The Montreal Protocol—Did it Really Make a Difference?


An executive summary of the latest scientific compendium on ozone depletion, the Scientific Assessment of Ozone Depletion: 2018 is now out. The report was released in conjunction with the major meeting of the parties to the Montreal Protocol on Substances That Deplete the Ozone Layer (Montreal Protocol), currently underway in Quito, Ecuador.  As usual, the report was spun by NASA as proof that the stratospheric ozone layer is now healing thanks to the Montreal Protocol’s ban on the offending chemicals, and this was the take repeated by the media. However, the actual report contains evidence suggesting otherwise.
In 1996, the Montreal Protocol banned many widely-used refrigerants due to fears that they were leaking into the air and contributing to erosion of the earth’s ozone layer, which protects us from excessive ultraviolet radiation. Thus, with the ban on these chemicals taking effect, the ozone layer should have strengthened—and make the high costs of the phaseout well worth it.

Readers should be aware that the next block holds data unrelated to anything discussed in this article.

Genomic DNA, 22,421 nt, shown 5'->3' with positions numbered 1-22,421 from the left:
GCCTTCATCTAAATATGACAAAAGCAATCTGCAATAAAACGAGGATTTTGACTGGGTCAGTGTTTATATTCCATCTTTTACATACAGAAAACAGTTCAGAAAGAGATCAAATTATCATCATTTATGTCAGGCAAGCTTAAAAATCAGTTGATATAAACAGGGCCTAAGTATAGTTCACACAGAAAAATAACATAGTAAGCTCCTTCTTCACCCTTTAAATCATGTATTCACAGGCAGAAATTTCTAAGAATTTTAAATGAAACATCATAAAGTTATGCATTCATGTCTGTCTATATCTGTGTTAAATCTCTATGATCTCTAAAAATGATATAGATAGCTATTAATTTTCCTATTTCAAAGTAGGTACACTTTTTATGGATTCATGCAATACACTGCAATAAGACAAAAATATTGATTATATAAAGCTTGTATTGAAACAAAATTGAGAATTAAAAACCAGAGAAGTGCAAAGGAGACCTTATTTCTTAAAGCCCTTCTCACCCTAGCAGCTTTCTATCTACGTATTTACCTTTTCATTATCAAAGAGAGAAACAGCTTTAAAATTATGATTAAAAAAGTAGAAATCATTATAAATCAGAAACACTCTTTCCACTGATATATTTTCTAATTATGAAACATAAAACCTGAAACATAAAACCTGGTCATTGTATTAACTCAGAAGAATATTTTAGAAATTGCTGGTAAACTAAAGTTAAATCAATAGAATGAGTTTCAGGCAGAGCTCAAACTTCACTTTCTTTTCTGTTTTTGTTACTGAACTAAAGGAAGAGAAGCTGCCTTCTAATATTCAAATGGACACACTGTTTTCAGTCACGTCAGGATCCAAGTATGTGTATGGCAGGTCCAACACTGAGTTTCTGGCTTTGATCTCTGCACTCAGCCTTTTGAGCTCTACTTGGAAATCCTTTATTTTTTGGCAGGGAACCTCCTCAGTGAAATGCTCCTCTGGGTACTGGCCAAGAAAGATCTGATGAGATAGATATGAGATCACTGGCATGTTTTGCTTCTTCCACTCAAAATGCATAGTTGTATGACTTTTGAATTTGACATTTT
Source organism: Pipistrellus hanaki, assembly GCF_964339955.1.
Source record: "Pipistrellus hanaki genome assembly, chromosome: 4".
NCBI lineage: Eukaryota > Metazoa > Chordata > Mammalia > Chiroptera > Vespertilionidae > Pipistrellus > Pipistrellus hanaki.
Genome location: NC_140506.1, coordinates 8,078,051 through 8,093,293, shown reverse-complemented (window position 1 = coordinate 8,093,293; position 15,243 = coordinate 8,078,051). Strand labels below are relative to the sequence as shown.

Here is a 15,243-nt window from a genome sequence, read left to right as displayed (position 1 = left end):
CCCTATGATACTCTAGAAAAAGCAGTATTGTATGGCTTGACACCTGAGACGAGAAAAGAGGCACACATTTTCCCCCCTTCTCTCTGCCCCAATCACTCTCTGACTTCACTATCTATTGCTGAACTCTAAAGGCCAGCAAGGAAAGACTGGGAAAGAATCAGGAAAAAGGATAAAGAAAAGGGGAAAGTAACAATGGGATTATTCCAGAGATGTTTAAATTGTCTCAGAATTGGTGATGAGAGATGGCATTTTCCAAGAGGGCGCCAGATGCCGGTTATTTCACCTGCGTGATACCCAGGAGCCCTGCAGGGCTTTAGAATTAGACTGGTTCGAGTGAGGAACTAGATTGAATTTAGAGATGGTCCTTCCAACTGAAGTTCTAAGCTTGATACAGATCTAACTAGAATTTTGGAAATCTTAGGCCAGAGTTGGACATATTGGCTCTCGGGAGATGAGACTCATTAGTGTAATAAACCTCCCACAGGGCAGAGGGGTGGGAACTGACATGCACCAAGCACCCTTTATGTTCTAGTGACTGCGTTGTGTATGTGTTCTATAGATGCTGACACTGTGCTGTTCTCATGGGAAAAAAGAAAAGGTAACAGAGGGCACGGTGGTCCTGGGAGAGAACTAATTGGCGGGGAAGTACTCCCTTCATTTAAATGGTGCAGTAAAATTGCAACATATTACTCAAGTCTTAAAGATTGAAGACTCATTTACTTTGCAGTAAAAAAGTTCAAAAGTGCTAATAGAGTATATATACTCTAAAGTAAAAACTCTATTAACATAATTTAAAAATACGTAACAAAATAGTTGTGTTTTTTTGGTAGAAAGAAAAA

But there’s a problem—it hasn’t strengthened. The study concedes that “[n]o significant trend has been detected in global (60°S–60°N) total column ozone over the 1997–2016 period….” In other words, despite the banned chemicals disappearing from the environment, the global ozone layer has remained unaffected over the last two decades.

The case for banning these compounds, once widely used in refrigeration and air conditioning, appears to have been overstated. It is important to keep this in mind, since the parties to the Montreal Protocol are seeking to expand the treaty by adopting the Kigali Amendment to restrict still more refrigerants, this time on the grounds that they contribute to global warming.